Health insurers report 2012 earnings with eyes on ACA in 2014
■ The largest publicly traded plans say 2013 will be a year of preparation for major implementation of the Affordable Care Act.
By Bob Cook — Posted Feb. 18, 2013
During health insurance companies' discussions with stock analysts about what happened in 2012 and what they expect to happen in 2013, much of the talk instead turned to 2014.
As with 2012, company executives said, 2013 is expected to be a year of investment and positioning for the next year, when the main coverage expansions of the Affordable Care Act will be implemented in full. Plans cite ACA mandates for most individuals to obtain insurance or pay tax penalties, expansion of federal assistance for purchasing health plans, and new insurance marketplaces as factors that will provide them with growth opportunities.
“A lot of change in '14,” David Cordani, president, CEO and director of Cigna, told investors during an earnings conference call. “But as we talked about, net-net, the change in disruption in the marketplace, we see as creating more opportunity than disruption for us.”
The growth is expected even though insurance companies, awaiting federal and state government decisions on health insurance exchange implementation, aren't sure when those marketplaces will start and exactly how they will work. Companies said they do know they only will participate in those exchanges that are “fairly regulated” and are profitable, said UnitedHealth Group President and CEO Stephen Hemsley.
In 2012, the second full year in which health insurance companies have been required to spend a minimum of 80% or 85% of premium dollars collected on health care, depending on the plan, the seven largest publicly traded insurers were about evenly split on profit growth. Cigna, Health Net, UnitedHealth Group and WellPoint recorded profits from those in 2011, while Aetna, Coventry Health Care and Humana recorded declines. All companies reported rising revenue except United, where revenue declined 1.1%.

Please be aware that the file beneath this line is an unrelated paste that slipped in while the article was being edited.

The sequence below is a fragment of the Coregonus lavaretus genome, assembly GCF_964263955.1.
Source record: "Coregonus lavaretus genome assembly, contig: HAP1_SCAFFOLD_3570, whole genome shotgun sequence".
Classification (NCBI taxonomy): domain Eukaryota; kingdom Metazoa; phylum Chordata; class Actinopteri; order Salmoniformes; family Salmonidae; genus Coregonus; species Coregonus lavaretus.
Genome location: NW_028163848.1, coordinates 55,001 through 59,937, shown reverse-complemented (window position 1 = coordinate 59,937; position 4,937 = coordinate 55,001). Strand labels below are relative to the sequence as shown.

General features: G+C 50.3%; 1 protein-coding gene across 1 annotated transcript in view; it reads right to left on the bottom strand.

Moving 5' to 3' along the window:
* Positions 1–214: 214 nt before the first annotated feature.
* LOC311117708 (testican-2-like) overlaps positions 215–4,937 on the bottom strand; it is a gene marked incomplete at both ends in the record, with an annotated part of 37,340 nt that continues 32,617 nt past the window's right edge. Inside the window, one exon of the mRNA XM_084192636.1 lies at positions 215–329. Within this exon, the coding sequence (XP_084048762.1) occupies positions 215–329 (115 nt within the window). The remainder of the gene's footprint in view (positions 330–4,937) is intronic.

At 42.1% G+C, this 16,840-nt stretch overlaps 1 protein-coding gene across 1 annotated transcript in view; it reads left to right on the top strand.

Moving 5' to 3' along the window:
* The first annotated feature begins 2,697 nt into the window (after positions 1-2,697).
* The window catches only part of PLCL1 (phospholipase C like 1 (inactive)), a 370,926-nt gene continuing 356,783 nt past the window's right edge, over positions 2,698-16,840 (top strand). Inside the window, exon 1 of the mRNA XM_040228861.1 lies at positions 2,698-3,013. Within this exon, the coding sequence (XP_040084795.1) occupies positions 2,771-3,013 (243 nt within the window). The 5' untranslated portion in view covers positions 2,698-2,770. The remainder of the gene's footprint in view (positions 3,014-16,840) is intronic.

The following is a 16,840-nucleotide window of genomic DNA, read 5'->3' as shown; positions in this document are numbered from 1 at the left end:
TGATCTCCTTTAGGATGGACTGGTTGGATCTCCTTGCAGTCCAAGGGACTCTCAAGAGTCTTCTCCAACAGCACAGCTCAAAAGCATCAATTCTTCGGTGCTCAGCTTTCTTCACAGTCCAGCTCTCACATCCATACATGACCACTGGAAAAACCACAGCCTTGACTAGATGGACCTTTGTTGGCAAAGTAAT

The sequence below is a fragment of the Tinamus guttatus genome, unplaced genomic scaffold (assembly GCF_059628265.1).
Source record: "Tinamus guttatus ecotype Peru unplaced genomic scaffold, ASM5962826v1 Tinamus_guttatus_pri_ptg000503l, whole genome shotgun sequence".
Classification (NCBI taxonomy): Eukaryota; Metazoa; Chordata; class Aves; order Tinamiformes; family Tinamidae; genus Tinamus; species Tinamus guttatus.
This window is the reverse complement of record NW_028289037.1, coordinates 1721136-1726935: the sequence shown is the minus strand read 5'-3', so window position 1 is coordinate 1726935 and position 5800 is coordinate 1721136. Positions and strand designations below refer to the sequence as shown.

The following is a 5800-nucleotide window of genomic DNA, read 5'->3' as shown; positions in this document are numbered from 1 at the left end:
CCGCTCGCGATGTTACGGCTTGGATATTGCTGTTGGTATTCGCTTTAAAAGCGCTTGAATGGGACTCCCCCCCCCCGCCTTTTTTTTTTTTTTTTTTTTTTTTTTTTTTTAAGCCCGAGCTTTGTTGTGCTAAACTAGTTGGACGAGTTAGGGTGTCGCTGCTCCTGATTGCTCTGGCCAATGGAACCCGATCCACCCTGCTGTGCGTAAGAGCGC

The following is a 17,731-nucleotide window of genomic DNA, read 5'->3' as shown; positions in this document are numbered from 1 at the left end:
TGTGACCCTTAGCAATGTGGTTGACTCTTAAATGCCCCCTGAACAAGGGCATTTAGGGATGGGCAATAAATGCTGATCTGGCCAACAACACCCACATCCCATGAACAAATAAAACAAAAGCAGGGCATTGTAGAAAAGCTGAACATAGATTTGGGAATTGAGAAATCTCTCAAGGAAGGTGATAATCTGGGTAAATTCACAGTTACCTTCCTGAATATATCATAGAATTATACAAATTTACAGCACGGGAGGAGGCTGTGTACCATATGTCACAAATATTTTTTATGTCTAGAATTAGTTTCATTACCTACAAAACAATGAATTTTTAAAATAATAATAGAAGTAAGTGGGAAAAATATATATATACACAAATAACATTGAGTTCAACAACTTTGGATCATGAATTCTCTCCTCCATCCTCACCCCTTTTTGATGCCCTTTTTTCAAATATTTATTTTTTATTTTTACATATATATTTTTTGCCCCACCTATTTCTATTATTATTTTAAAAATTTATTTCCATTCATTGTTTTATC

For some companies, profit changes were affected by one-time events (such as an accounting change by Aetna that cut profits by $941 million) or recent acquisitions (such as Cigna's gain being boosted by an acquisition of HealthSpring, a Medicare and senior care coverage company). All companies noted that in 2012, and for 2013, they would make investments that might keep down earnings slightly but would position them to be strong for 2014.
For example, Humana said it is putting more money into building more integrated delivery systems to cut the cost and increase the quality of care by continuing to boost membership in its HMO. Aetna is particularly active in accountable care organizations, announcing during its conference call that it has signed agreements for 17 ACOs, with an additional 32 letters of intent in place to form more, and “a pipeline of over 200 opportunities.” Aetna also is expanding its government business through a $7 billion acquisition of Coventry, a deal scheduled to close in mid-2013.
WellPoint noted the December 2012 finalization of its $4 billion deal to acquire Medicaid managed care company Amerigroup, which WellPoint said “fits well with our strategic plan to position ourselves for a significant shift towards government-sponsored business.”
In particular, WellPoint is betting on Republican governors, as well as Democrats, pushing to expand Medicaid under the ACA. Some Republicans have said they don't want to expand the program because of the cost to states. But Richard C. Zoretic, WellPoint executive vice president and president of Medicaid programs for the insurer, said the company is working under the assumption that “in the long run, the economic benefit to the states will be such that most states will eventually expand Medicaid, and we'll see significant growth not just in 2014, but beyond in the [Medicaid] space.”